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Geneva's Shea Arkenberg headed to Lake Erie for school, baseball

Jan. 20—Geneva senior

Shea Arkenburg remembers watching his older brother, Noah working out in the gym or throwing a baseball.

Noah had received many offers to play college baseball and eventually signed to play for Marshall University in West Virginia.

Unfortunately, Noah never got the chance to pitch as he spent multiple years rehabbing after hip and elbow injuries.

Now, Shea has

his own opportunity to play college baseball as he has committed to play for Lake Erie College in Painesville.

"After my junior year this past summer, I was talking with a few colleges and would tell them how I did and kept in touch," Arkenburg said. "Lake Erie reached out to me and that meant a lot to me. At that point, I knew I had it in me and I knew there was many more to come."

Going into summer travel ball, Arkenburg injured his latissimus dorsi muscle and didn't get to pitch in a couple of tournaments.

But he was able to quickly recover and several colleges expressed interest in having Arkenburg play for them.

"After I came back from injury about five to six colleges reached out to me that summer," Arkenburg said. "Lake Erie was the first to reach out. I knew being the first to reach out made that decision easier when it came down to it.

"I got a pretty good deal to go to Lake Erie and I love the atmosphere and I like the coaches, they are young and can relate to me," he added. "I also

have a couple of

friends who play for Lake Erie."

Arkenburg plans to major in criminal justice, leaning toward a career in forensic science.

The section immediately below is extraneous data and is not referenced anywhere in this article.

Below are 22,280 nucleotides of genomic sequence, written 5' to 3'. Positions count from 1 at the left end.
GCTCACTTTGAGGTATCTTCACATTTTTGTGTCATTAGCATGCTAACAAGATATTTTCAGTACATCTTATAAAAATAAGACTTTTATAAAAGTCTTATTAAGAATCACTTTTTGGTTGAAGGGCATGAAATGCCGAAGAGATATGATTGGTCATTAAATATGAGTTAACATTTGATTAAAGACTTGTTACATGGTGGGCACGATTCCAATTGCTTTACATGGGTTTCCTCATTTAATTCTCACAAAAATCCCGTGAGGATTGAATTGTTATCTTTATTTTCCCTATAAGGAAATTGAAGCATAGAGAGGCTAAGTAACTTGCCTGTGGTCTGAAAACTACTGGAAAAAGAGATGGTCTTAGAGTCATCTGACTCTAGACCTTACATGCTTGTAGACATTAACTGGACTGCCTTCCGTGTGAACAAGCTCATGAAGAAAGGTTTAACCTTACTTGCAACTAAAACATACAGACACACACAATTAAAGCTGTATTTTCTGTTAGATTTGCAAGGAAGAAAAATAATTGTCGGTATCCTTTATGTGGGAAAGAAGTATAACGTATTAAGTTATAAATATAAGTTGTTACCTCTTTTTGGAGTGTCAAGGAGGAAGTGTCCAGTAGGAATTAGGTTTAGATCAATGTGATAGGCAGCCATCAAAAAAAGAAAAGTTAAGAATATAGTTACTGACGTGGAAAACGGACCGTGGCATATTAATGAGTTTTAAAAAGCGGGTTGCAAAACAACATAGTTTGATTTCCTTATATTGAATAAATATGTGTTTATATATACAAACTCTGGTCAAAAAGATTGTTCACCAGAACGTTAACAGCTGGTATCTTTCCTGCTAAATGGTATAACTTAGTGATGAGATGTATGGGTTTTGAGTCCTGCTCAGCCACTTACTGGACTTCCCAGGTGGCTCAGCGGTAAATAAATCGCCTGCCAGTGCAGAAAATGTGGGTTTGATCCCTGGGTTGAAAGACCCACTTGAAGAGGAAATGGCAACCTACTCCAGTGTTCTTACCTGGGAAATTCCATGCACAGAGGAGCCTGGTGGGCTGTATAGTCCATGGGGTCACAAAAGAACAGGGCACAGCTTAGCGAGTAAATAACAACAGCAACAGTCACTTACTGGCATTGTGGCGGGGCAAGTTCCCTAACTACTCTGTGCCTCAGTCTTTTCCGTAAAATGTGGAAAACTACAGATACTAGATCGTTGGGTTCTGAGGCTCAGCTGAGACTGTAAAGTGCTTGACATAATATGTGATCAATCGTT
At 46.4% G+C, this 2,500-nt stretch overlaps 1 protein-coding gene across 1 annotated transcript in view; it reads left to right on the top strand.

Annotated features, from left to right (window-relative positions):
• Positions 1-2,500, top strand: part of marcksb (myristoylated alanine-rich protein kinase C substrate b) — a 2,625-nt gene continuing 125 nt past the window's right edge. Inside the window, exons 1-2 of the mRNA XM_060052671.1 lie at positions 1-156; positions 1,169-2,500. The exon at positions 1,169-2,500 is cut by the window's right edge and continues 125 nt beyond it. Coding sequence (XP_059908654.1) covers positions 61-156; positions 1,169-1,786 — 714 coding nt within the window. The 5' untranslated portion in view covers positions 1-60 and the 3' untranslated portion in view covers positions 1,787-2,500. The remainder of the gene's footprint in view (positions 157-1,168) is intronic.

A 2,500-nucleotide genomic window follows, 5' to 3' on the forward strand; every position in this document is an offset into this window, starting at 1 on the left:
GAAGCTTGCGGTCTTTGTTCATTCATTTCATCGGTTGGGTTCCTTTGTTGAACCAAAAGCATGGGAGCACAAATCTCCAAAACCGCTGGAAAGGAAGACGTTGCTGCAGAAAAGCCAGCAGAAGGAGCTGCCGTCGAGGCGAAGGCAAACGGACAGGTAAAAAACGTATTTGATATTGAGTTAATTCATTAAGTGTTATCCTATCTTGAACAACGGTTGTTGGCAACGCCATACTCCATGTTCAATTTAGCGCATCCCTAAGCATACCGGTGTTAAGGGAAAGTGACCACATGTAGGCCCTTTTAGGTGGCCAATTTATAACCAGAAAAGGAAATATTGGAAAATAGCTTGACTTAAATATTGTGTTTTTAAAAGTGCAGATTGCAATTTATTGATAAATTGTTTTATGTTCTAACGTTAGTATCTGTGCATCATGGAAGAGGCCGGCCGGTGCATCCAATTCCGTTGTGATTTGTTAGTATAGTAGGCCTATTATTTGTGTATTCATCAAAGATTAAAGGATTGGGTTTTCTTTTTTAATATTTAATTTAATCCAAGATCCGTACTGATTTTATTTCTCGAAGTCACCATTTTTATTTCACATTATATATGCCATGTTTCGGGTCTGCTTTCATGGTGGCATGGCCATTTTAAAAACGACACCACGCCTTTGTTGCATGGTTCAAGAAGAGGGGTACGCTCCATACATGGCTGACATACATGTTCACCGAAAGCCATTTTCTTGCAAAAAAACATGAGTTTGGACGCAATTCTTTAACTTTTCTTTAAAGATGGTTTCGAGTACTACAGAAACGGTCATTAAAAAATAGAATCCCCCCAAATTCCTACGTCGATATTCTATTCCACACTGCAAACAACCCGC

He's always been a two-way player, but in the past year or two, Arkenburg decided that pitching was the way to move forward with his baseball career after high school.

"I've always loved pitching. I still have a lot to learn and have made some pretty big chunks in velo and other things. I topped out at 89 mph this past summer at a scrimmage," Arkenburg said. "Consistently I throw around 85-88 and I'm working with my pitching coach down in Canton now.

Arkenburg said he's always been able to throw fast, but if a pitcher doesn't have a good secondary pitch or a third pitch, he won't make it that far.

"Once a hitter knows a fastball is coming it's pretty easy to hit. I have a really good changeup and a slider and curveball," he said. "I will mix them up a lot, it depends on the game."

Personal goals for Arkenburg include earning first team in the Chagrin Valley Conference and being considered the best pitcher in the CVC. He also plays second base when not pitching.

"Obviously hitting

and fielding come with that, but pitching is my main focus right now," Arkenburg said.

He also played basketball for Geneva through his sophomore season, but decided to concentrate on baseball.

"I realized being 5-foot-10 and 180 pounds probably wouldn't get me very far," Arkenburg said.

Geneva coach Terry Hejduk said Arkenburg is one of those guys who is fun to be around and has a long background of athleticism.

"Shea's a different character, he's one of those guys that make you smile. He has a long background of athleticism," Hejduk said. "He is an athlete and is amazing. He's going to pitch but he's swung one of the best bats I've ever seen. The kid could be a hitter if he wanted to be. Shea is crazy athletically."